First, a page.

Tiny reading nooks and light-filled alcoves feature in this week's roundup from Dezeen's Pinterest boards, offering ideas for spaces to escape into.
A chunky wooden daybed slots comfortably inside a window within this east-London home by local studio Platform 5. It projects outwards from the kitchen as part of a modest glass extension.
This window seat nestles into a corner of a Manhattan apartment that occupies the uppermost storeys of a 19th-century tower. Architects David Hotson and Ghislaine Viñas sought to intimately capture the drama of the theatrical location.
This London extension by Pamphilon Architects includes a large window and daybed in the kitchen. The aim was to transform the restricted space by opening the interior up to the garden, but also to provide plenty of natural light.
Integrated into the untreated plywood walls of this home by Reiulf Ramstad Arkitekter is a generously-sized alcove featuring a cosy seat. The space faces out through a glazed gable that frames views of the Norwegian landscape.
The balcony of this Barcelona apartment by CaSA is covered with timber pergola and terracotta tiles that continue inside. They form a spacious window seat area, which is raised on a platform within the open-plan kitchen and living room.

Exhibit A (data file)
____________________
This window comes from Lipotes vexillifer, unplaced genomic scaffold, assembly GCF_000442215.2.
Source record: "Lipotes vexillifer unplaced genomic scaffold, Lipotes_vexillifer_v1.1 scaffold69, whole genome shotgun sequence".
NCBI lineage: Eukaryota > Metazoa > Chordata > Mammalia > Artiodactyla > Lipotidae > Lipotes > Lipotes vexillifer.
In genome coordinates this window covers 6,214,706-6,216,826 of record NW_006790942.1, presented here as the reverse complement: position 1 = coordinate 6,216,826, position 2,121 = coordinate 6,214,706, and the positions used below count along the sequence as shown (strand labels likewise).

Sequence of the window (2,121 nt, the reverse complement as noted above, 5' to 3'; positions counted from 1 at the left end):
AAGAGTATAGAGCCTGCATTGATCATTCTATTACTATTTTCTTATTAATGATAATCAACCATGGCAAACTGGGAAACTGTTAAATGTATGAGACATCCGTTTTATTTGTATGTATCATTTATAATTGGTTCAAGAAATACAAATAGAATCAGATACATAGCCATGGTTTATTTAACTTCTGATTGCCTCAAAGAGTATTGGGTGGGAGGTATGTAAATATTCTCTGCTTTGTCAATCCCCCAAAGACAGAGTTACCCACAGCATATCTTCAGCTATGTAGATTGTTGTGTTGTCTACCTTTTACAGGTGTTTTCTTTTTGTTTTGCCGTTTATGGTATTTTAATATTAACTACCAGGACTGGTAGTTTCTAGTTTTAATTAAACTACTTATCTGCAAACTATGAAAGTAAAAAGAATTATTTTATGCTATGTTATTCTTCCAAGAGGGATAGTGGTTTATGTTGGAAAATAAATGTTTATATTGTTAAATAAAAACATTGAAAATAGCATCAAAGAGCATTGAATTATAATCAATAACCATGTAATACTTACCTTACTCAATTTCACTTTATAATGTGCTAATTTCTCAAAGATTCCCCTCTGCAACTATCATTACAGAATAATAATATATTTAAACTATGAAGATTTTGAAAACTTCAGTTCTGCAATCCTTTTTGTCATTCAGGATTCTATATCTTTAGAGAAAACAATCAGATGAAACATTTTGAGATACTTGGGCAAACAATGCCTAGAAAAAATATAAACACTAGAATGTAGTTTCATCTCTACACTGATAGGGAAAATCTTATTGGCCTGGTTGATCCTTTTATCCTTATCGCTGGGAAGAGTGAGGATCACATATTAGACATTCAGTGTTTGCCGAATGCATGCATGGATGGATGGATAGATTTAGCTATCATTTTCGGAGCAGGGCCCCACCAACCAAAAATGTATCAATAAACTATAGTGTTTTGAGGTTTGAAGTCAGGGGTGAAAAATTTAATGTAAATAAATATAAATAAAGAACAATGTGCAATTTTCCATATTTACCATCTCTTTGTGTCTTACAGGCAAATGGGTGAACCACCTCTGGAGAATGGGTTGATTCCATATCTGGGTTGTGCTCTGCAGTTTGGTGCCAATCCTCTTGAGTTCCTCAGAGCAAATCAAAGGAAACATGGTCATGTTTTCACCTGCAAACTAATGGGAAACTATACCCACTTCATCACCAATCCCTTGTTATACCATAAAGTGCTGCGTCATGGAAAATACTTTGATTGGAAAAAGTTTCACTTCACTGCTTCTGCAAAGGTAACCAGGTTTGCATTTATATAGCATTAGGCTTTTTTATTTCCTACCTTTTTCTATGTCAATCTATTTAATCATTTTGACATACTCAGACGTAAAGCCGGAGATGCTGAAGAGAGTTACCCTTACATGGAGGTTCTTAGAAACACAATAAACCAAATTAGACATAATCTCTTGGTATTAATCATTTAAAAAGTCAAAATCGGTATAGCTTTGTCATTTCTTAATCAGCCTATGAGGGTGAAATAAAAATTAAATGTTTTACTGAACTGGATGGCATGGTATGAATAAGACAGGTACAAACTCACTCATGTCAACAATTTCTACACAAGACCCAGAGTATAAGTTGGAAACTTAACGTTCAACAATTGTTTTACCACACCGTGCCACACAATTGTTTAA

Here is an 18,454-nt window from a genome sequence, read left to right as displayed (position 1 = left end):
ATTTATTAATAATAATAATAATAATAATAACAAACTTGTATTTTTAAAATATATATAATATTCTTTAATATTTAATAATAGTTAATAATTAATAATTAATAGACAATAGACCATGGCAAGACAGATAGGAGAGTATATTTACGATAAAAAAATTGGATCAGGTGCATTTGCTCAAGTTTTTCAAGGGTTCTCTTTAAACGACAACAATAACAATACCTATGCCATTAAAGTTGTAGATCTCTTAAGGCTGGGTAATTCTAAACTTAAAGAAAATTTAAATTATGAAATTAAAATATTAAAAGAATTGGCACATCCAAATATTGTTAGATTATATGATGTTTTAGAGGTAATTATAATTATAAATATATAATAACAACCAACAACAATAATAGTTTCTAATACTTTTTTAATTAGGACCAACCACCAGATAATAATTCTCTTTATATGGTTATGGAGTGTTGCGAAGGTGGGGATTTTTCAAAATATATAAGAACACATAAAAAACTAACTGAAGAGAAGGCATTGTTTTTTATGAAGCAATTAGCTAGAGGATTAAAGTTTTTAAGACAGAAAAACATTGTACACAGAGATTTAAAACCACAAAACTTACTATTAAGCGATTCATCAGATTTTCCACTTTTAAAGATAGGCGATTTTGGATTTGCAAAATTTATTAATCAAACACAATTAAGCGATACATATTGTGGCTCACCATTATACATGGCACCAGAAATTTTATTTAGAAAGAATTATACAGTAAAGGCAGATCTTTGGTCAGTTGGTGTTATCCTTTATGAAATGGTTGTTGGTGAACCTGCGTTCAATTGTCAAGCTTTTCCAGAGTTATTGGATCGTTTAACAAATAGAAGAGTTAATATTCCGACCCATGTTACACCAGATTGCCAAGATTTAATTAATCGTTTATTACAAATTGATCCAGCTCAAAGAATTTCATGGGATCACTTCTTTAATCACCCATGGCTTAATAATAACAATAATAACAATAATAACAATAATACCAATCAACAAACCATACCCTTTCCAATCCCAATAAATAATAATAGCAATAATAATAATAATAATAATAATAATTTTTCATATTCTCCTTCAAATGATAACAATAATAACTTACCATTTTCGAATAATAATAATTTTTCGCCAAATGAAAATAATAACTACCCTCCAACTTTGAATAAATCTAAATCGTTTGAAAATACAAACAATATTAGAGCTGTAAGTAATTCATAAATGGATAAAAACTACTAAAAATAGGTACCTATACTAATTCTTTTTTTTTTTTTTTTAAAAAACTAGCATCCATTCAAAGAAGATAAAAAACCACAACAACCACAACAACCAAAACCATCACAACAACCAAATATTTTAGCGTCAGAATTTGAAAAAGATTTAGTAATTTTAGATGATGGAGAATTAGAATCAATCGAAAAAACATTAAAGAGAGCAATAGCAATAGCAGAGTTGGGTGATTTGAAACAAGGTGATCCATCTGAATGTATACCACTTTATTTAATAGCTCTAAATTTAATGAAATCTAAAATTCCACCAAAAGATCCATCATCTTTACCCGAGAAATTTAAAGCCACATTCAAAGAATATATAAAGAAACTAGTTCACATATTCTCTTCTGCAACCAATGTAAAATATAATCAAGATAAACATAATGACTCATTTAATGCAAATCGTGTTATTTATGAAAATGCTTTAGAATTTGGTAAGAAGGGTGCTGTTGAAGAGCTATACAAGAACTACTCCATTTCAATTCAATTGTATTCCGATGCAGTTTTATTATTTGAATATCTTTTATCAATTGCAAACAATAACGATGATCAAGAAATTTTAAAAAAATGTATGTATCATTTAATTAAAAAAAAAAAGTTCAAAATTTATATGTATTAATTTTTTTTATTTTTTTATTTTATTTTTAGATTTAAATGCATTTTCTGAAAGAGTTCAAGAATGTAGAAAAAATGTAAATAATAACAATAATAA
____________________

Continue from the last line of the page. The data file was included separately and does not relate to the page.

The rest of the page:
Graduate students from Harvard University designed this micro cabin, and furnished it with a variety of different window seats and beds instead of conventional furniture.
Instead of matching the period features of this east London home, local studio Mustard Architects designed contemporary fittings for its renovation. These include a concrete window seat which wraps around a corner to meet a kitchen worktop.
The nine interlocking cylindrical volumes that form this Danish holiday home by architect Jan Henrik Jansen each feature large windows set into the white panel-lined walls. These host beds that aim to bring visitors closer to the environment.
Windows project out from the exterior walls of this Camallera home by Anna and Eugeni Bach. They accommodate seats and shutters that mimic the traditional rural characteristic of houses in the surrounding village.
To open up the interior of their Victorian terraced house in north London, the Scenario Architecture founders added a glazed extension to its rear. This features a bay window accommodating a seat, connecting the space directly to the garden.